Human with normal vision possesses 3 cones, which correspond to blue (S), green (M) and red (L). What about tetrachromacy, where people have 4 cones in their retinae? What is the fourth cone exactly, and what color does that other cone correspond to?
According to Deeb (2005), there are two relatively common types of causes for tetrachromacy in humans:
- The common Ser180Ala polymorphism, which results in two spectrally different red pigments in the retina. This mutation also plays an important role in variation in normal color vision. This polymorphism most likely resulted from gene conversion by the green‐pigment gene.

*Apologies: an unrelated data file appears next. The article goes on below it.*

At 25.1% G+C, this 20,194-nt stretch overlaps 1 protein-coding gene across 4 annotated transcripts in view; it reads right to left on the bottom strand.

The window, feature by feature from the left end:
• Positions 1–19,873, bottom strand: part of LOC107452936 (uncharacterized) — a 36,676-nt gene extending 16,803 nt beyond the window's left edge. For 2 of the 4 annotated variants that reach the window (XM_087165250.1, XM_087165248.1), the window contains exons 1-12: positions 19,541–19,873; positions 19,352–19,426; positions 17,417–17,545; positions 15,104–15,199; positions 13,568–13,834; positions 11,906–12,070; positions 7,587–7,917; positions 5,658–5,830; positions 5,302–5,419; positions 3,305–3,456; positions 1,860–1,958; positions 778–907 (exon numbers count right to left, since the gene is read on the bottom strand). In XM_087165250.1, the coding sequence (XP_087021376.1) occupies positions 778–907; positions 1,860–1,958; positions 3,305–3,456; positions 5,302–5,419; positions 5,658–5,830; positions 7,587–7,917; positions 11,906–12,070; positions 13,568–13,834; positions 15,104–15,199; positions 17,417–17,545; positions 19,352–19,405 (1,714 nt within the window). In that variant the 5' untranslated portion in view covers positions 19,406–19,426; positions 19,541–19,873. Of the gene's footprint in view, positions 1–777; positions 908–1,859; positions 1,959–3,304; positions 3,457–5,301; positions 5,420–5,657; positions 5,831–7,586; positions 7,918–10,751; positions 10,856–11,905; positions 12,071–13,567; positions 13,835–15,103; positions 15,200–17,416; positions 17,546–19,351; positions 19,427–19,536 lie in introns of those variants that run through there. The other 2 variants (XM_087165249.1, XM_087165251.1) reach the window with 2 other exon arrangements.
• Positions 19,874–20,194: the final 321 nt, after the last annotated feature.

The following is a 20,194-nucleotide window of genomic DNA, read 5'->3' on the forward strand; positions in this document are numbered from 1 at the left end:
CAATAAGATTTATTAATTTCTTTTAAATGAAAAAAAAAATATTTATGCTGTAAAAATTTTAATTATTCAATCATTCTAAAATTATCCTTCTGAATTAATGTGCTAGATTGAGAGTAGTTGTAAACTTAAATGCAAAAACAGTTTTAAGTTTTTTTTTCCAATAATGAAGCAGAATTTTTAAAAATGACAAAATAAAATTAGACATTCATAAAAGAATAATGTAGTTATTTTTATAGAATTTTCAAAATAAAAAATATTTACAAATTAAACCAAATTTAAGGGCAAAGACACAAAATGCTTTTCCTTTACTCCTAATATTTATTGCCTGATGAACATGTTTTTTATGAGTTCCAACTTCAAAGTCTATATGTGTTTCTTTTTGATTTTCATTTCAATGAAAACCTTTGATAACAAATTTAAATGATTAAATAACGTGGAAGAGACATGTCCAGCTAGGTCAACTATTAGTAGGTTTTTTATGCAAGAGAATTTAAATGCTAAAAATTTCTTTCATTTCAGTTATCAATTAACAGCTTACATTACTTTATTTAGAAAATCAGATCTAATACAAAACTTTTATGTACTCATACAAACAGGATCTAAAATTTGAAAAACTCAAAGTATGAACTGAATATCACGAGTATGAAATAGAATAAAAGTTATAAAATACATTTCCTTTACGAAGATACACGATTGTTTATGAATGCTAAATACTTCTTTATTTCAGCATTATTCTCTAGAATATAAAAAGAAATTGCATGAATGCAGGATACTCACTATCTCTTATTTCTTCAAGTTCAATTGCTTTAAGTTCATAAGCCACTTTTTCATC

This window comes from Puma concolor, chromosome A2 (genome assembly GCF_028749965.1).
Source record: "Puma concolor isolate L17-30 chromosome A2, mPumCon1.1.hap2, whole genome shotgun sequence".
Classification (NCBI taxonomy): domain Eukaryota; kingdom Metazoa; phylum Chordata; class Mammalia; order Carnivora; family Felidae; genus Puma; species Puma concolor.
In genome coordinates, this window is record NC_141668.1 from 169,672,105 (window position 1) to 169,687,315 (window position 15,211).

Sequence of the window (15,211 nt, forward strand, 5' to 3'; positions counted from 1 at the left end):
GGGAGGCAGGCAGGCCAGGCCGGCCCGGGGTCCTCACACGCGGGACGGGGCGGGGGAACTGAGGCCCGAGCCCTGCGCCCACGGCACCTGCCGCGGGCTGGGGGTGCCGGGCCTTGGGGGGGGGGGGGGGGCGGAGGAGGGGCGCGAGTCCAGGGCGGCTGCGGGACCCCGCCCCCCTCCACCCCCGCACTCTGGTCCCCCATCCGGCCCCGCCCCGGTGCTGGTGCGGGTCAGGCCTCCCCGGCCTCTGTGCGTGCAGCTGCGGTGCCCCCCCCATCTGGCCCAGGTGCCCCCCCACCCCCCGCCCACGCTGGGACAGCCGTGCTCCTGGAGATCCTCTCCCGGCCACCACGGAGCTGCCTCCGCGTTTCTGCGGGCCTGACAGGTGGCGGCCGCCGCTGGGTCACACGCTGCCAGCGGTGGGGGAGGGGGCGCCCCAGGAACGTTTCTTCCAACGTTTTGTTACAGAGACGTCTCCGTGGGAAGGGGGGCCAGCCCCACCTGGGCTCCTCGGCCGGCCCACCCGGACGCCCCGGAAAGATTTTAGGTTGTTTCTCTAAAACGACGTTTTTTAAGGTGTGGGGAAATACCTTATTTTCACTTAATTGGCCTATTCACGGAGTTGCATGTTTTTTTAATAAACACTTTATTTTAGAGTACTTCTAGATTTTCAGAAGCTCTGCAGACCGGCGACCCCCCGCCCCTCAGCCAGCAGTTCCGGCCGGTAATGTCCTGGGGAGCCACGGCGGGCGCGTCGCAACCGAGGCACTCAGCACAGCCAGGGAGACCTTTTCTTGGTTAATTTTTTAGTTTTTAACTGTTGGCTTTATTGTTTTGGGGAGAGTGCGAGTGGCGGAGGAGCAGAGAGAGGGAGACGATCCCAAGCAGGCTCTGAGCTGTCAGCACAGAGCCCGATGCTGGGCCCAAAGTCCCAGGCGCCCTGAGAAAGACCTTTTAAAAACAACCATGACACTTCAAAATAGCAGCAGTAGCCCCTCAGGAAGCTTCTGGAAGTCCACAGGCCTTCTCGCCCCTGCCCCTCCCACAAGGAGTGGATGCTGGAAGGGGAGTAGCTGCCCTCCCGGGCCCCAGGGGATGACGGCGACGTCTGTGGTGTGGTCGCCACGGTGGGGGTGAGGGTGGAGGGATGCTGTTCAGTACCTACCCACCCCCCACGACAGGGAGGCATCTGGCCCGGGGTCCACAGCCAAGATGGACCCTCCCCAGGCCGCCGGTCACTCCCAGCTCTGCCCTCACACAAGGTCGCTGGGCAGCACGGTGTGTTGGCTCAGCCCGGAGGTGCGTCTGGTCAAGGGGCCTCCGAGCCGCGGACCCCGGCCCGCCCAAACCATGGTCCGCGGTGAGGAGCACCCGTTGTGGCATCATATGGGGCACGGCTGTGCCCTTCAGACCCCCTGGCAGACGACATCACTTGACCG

- Another common variation are several red/green pigment chimeras with different spectral properties. The red and green‐pigment genes are arranged in a head‐to‐tail tandem array on the X‐chromosome with one red‐pigment gene followed by one or more green‐pigment genes. The high homology between these genes has predisposed the locus to relatively common recombination events that give rise to red/green hybrids and deletions of green‐pigment genes. Such events constitute the most common cause of red‐green color vision defects. Only the first two pigment genes of the red/green array are expressed in the retina and therefore contribute to the color vision phenotype. The severity of red‐green color vision defects is inversely proportional to the difference between the wavelengths of maximal absorption of the photopigments encoded by the first two genes of the array. Women who are heterozygous for red and green pigment genes that encode three spectrally distinct photopigments have the potential for enhanced color vision.
Smeeb, Clin Gen (2005); 67:(5): 369-3
- Color vision across species